Speed: I'm guessing you are referencing the bandwidth. 20MHz would be the bare minimum acceptable for hobby electronics use. 100MHz would be better if it doesn't cost much more.

Channels: Needs at least 2 channels, ideally 4 channels.

Screen Size: Likely the single most expensive component so cost is likely the biggest consideration in choice. A 5-7" LCD display would be like $50-100

Touch Screen: Not necessary, likely increases expense when you can just use knobs and buttons for adjusting settings for cheaper than buying a touchscreen.
 

Offline james_s

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Re: Open Source Oscilloscope, can it be done?
« Reply #32 on: March 10, 2017, 12:43:59 PM »
Screens are dirt cheap, you can get 7" TFT monitors for under $30. Yeah they're not super high res but I bet the panel would be adequate for a scope. The most expensive part by far will be the capture hardware, ADC followed by the front end. I'd say 50MHz is about the minimum threshold between useful scope and toy, but yeah 100MHz would be better.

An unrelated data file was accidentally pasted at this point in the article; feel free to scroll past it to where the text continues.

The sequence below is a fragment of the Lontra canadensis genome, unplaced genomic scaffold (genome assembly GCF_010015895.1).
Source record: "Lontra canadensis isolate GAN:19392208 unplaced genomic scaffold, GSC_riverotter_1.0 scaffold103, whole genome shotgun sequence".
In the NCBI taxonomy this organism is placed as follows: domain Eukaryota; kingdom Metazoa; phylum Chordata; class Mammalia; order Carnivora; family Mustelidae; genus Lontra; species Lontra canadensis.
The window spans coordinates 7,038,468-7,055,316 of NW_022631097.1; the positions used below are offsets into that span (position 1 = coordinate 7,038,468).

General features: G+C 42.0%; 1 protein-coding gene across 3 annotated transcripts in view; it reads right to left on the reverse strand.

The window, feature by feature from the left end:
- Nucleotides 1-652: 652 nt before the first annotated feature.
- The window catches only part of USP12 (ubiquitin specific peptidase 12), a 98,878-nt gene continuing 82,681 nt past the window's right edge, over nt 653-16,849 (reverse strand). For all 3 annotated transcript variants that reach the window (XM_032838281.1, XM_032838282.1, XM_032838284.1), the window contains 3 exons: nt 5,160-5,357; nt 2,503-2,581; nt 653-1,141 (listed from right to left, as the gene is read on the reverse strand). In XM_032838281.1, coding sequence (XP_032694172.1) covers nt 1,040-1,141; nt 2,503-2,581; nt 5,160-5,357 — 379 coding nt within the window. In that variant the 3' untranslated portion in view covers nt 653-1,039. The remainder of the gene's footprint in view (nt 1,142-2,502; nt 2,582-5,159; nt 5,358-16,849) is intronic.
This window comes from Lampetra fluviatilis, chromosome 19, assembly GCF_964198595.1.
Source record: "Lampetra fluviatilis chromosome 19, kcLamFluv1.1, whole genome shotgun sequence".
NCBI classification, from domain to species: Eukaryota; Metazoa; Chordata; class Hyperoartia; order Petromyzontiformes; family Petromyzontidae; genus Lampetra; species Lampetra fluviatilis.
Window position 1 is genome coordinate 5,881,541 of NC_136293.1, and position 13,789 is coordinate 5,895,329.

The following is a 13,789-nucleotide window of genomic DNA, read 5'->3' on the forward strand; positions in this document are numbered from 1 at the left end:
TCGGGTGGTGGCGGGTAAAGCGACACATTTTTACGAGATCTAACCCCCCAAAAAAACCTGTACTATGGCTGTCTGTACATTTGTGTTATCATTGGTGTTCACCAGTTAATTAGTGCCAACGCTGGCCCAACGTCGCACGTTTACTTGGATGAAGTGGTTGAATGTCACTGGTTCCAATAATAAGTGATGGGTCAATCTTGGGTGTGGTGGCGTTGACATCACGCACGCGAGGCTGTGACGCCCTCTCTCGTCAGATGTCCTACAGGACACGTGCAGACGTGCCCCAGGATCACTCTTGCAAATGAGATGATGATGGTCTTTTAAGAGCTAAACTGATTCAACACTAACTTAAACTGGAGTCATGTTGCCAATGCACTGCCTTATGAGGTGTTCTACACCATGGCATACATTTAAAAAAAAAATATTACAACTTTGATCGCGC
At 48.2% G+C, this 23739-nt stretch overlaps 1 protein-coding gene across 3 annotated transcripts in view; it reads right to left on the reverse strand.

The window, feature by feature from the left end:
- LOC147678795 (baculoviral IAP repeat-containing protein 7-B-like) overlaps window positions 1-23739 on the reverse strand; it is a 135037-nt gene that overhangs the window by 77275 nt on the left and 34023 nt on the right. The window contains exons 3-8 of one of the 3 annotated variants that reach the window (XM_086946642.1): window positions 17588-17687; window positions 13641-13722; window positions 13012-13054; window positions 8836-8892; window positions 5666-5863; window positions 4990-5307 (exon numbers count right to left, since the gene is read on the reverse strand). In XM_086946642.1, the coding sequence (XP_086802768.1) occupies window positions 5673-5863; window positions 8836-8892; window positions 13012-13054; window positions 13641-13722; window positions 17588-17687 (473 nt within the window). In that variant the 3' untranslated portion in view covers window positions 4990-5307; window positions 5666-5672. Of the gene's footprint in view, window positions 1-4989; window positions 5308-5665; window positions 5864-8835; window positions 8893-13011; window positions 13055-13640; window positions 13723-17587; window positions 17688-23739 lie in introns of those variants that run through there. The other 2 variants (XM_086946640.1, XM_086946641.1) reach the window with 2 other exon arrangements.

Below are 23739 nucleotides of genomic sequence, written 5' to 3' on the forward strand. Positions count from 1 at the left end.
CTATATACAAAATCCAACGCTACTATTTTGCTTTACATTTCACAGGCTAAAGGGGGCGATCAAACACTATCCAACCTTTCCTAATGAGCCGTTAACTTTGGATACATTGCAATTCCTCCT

Offline ebclr

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Re: Open Source Oscilloscope, can it be done?
« Reply #33 on: March 10, 2017, 01:08:15 PM »
May be this one

https://redpitaya.com/
 

Offline Andrey_irk

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Re: Open Source Oscilloscope, can it be done?
« Reply #34 on: March 20, 2017, 07:46:07 PM »
There is another problem nobody noticed: US has export restrictions on some high speed ADCs. For example, you can't buy 8-bit 1GS/s ADC if it has more than 1 channel. And there are different speed limits for each resolution. The more resolution is the lower speed you can get.
I can be wrong, but I think Red Pitaya chose 125MHz 14-bit ADC for their board because it was the fastest 14-bit ADC they could get without licence and they didn't want to use multiple chips.
« Last Edit: March 20, 2017, 07:47:57 PM by Andrey_irk »
 

Offline ebclr

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Re: Open Source Oscilloscope, can it be done?
« Reply #35 on: March 20, 2017, 07:51:31 PM »
This export restriction apply only to what they call "hostile destinations", and is easily worked out with a form fill supposing you are not  on the target restrict area, also everything is easily available in China, where the unique restriction is to have money.

 

Offline paulcav

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Re: Open Source Oscilloscope, can it be done?
« Reply #36 on: March 20, 2017, 07:58:20 PM »
There are some chip manufactures like TI will sell 14 bit ADCs for a small fortune

http://www.ti.com/product/ADC32RF45/samplebuy
 

Offline Andrey_irk

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Re: Open Source Oscilloscope, can it be done?